There are arguments against supervised practice and in favor of a so-called "diploma privilege." Supervised practice would not necessarily directly benefit every new graduate. It would not help those who want to or perforce must enter solo practice. It raises questions about specific details of implementation in a way that simply granting a privilege to practice law would not. It quite likely would have a disproportionate impact on students, benefiting not just those with the best grades (which does not seem inherently unjust), but also those with the best connections and pedigrees, and having less benefit for first-generation law graduates and other less advantaged students. If our only concern was that of putting this year's graduates in the same position they would be in had they not faced the impossibility of a safe and timely bar exam, then the diploma privilege would be the most "fair and equitable" approach, as a pair of third-year students write eloquently and movingly in the piece linked to above. And I did say that if we properly separate the three different issues, we should address this issue simply in terms of helping current law graduates.

But, of course, for a helping profession, the goal of helping new graduates cannot be absolute. It cannot be accomplished in a way that harms potential clients or even meaningfully risks harming potential clients. It has to be accomplished in the best possible way given the constraints of professionalism and of putting clients first. Supervised practice addresses those concerns. (No doubt other means could be found of addressing them; and one might add that even with supervised practice, additional measures might be needed to satisfy them.) It does require us to work out details of implementation, but that is as much a feature as a bug. Ease and universality of application is not always a benefit; it depends on what problems it leaves unaddressed. The "diploma privilege," at least unadorned by the kinds of restrictions or requirements that would also raise questions of implementation, achieves "equity" and universality by simply allowing everyone who graduates from a law school to immediately represent clients, without any further quality control. And it does so under conditions that are not like the oft-cited state of Wisconsin, whose diploma privilege, as I noted in my earlier post and Derek Muller addresses here, is ringed round with requirements and supervision of law schools and involves a state with only 25,000 lawyers in total. (By contrast, California has some 170,000 lawyers and New York some 180,000 lawyers. It is easier for an incompetent or unscrupulous lawyer to go unnoticed in such a large population.) The universality of the "diploma privilege," at least unless accompanied by other rules and restrictions--which would themselves raise details of implementation and questions of equity--is just as much a bug as it is a feature. Insofar as the arguments that are typically made for a diploma privilege or other forms of immediate licensure include not only humaneness toward the graduates themselves, but also a concern for low- and middle-income clients and the new needs they face, those advocates should, at a minimum, be willing and eager to listen to concerns about how any particular approach might harm as well as help clients--even if that means selecting an approach that would not immediately help every graduate.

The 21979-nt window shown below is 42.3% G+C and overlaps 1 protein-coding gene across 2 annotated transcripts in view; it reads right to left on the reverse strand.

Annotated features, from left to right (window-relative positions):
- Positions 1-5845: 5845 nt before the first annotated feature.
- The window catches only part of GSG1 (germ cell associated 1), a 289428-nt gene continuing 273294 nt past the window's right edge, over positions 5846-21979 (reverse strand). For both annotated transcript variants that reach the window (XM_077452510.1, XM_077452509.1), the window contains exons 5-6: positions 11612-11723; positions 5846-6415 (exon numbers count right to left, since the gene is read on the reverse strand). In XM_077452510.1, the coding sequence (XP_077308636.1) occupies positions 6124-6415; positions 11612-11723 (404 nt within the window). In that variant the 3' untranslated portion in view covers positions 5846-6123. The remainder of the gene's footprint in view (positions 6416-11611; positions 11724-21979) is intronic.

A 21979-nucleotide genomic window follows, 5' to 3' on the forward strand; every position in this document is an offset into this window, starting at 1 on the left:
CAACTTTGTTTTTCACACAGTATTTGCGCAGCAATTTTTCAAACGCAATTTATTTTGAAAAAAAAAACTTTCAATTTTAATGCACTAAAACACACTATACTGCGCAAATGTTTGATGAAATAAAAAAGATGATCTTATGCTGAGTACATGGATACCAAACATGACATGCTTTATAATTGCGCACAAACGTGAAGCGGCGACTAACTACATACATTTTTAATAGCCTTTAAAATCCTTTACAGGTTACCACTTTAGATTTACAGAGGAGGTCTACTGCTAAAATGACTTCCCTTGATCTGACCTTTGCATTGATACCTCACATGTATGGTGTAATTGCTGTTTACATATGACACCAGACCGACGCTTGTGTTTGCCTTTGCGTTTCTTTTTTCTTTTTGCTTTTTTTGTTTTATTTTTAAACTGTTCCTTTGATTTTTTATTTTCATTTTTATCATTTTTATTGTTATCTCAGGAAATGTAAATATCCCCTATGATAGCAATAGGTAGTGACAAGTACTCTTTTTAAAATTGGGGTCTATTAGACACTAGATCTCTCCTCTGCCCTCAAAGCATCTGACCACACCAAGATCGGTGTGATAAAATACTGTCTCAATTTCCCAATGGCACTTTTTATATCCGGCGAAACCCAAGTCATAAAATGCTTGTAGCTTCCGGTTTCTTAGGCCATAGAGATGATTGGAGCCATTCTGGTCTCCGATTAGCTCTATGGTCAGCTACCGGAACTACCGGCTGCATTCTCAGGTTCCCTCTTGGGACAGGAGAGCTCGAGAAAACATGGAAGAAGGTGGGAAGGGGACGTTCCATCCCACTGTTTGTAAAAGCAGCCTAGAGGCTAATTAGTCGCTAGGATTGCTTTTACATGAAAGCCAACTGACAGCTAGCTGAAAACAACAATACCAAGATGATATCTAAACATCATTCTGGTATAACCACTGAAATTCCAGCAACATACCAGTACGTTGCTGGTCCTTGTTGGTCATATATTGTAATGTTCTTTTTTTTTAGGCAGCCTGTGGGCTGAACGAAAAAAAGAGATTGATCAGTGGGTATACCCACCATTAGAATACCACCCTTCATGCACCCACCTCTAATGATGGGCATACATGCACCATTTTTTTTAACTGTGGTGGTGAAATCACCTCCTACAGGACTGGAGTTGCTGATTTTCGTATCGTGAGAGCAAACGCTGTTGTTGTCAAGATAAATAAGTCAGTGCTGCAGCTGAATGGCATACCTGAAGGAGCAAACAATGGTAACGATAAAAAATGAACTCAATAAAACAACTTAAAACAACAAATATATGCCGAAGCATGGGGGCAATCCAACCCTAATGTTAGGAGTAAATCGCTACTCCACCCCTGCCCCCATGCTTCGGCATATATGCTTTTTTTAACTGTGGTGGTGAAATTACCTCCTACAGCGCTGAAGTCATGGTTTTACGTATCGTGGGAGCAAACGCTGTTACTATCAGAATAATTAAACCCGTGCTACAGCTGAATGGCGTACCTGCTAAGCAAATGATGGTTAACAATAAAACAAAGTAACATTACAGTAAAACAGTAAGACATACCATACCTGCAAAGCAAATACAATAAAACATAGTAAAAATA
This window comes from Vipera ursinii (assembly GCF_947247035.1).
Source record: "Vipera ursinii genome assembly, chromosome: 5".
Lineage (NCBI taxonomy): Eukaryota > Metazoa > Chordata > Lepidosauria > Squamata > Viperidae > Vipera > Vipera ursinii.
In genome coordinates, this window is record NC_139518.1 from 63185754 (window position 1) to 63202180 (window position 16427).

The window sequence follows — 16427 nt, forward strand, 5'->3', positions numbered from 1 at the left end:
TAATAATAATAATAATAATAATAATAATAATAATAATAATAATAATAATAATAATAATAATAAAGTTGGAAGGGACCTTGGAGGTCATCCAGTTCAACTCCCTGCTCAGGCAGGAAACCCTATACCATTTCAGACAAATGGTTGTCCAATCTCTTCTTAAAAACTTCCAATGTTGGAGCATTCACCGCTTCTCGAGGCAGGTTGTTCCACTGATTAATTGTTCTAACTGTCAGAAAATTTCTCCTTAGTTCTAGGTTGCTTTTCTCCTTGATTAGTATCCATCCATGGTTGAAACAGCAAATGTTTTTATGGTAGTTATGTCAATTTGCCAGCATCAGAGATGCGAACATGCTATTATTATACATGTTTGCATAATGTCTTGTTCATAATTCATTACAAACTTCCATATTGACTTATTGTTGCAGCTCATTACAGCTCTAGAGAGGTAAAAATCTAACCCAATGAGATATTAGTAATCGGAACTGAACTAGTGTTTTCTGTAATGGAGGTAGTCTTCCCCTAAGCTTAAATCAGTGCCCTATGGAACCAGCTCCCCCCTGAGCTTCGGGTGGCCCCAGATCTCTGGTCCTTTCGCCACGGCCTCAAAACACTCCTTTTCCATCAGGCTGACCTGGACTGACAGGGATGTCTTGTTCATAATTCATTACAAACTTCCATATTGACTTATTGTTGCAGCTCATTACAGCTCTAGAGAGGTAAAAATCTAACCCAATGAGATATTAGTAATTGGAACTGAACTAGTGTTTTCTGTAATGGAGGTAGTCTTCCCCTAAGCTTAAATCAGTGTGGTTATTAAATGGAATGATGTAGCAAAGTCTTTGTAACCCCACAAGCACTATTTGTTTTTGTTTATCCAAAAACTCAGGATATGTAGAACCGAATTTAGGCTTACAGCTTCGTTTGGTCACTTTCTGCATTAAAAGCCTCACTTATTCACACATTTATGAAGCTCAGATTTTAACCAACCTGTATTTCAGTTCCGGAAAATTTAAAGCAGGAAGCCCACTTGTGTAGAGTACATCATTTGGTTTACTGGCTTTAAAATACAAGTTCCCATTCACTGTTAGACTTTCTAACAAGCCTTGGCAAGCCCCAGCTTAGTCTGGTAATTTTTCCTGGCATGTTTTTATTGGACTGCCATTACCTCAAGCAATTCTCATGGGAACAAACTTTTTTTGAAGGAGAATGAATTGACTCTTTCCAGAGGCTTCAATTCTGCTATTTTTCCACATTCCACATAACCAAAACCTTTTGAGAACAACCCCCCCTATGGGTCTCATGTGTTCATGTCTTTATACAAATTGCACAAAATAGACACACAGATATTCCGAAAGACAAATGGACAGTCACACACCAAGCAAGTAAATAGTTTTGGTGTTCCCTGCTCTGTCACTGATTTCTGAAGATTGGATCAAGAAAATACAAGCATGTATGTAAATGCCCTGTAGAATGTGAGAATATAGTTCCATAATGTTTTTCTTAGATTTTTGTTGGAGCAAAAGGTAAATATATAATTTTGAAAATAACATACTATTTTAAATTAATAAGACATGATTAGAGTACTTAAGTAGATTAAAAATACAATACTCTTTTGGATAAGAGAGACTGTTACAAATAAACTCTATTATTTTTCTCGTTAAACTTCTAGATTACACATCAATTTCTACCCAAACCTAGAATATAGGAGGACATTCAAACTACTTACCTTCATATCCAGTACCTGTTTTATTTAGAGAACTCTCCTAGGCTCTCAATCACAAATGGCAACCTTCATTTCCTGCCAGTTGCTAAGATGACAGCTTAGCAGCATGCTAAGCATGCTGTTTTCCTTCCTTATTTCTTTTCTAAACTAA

In short, at least based on what I have read so far, I think those states and advocates that have focused on supervised practice have taken the best available approach to the specific problem of what to do about current law graduates in this unique situation--as distinguished, I emphasize again, from the separate questions of what to do about client needs in the current situation and what to do about the bar exam in the short or long term. This is a provisional conclusion and subject to correction and innovation. Others have no doubt thought about the issue more, and more expertly, than I have. And someone might yet come up with a different idea than those that have been most popular or prominent so far. It may well be that a supervised practice approach would not be a universal solution to students' desire to practice law or their financial needs. But it seems the best available approach, given the necessary professional and ethical constraint of putting clients' interests first.   

III.

That leaves the longer-term fate of the bar exam. I would not be sorry to see it (or the current version of it, at least) disappear. I would be sorry to see it disappear without due thought for what needs to be done to ensure the proper education, training, and certification of legal professionals. And I would be sorry to see the question of what ought to be done to ensure access to legal services at this moment, and to ensure the fair and humane treatment of current law school graduates at this moment, confused or conflated with a much broader and longer-term policy question.